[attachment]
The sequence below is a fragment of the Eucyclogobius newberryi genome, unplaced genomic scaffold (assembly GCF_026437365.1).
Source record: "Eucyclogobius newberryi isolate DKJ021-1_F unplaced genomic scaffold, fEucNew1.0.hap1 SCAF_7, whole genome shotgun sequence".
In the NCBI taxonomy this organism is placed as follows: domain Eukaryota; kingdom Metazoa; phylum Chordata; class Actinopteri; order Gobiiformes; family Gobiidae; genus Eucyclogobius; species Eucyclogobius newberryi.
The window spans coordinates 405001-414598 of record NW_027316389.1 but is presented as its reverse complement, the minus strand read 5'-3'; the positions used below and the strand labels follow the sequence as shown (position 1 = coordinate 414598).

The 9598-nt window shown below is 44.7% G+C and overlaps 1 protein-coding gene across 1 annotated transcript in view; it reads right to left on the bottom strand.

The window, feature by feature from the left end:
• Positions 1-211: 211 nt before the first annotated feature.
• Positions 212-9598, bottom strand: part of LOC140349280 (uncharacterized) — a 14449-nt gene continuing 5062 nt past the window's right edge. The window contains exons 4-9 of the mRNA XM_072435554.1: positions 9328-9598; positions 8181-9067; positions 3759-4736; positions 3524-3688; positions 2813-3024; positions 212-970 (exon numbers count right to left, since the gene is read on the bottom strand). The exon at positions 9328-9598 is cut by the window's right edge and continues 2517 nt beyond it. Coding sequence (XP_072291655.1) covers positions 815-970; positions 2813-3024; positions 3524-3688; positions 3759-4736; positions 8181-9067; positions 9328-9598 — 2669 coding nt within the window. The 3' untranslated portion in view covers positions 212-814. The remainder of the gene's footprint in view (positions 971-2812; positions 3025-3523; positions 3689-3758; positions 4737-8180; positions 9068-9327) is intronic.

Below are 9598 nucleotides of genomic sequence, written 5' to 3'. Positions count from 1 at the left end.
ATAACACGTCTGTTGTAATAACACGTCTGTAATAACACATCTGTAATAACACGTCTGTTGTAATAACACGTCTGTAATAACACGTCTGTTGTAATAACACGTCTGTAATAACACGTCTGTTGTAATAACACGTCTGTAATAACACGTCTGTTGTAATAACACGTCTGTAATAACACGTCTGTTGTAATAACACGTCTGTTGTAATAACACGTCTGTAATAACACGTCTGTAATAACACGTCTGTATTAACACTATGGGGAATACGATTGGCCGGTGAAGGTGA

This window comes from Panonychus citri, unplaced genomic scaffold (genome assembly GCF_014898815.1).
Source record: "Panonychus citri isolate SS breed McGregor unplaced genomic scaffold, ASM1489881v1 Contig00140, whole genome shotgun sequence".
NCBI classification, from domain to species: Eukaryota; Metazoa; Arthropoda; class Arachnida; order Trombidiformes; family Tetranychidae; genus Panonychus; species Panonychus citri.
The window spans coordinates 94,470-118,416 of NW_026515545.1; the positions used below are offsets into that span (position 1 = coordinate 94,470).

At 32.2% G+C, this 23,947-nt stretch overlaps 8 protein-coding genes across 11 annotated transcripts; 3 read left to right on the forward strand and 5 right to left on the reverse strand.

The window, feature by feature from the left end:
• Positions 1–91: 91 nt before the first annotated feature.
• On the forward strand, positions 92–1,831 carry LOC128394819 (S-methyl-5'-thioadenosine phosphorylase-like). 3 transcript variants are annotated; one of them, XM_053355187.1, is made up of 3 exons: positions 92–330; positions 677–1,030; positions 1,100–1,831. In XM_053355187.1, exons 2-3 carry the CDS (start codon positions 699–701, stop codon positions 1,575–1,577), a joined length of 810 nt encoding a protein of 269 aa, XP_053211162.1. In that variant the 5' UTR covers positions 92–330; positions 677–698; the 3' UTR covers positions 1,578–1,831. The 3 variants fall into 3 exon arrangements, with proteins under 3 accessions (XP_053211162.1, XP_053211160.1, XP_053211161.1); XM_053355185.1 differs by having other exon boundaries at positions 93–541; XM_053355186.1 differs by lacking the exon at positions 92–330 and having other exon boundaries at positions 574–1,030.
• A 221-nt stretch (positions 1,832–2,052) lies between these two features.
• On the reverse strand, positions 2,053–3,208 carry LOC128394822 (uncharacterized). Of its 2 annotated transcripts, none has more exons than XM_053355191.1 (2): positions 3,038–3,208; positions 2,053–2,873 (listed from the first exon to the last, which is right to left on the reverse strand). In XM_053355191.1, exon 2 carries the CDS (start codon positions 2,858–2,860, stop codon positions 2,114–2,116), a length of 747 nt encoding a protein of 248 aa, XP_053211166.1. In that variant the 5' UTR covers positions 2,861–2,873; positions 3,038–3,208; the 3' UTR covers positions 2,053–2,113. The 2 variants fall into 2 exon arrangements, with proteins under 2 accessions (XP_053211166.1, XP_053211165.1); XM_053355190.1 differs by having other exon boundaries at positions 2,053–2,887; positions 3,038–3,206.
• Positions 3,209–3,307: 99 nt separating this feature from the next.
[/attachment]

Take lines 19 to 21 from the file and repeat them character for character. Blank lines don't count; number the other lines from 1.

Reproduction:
• A 221-nt stretch (positions 1,832–2,052) lies between these two features.
• On the reverse strand, positions 2,053–3,208 carry LOC128394822 (uncharacterized). Of its 2 annotated transcripts, none has more exons than XM_053355191.1 (2): positions 3,038–3,208; positions 2,053–2,873 (listed from the first exon to the last, which is right to left on the reverse strand). In XM_053355191.1, exon 2 carries the CDS (start codon positions 2,858–2,860, stop codon positions 2,114–2,116), a length of 747 nt encoding a protein of 248 aa, XP_053211166.1. In that variant the 5' UTR covers positions 2,861–2,873; positions 3,038–3,208; the 3' UTR covers positions 2,053–2,113. The 2 variants fall into 2 exon arrangements, with proteins under 2 accessions (XP_053211166.1, XP_053211165.1); XM_053355190.1 differs by having other exon boundaries at positions 2,053–2,887; positions 3,038–3,206.
• Positions 3,209–3,307: 99 nt separating this feature from the next.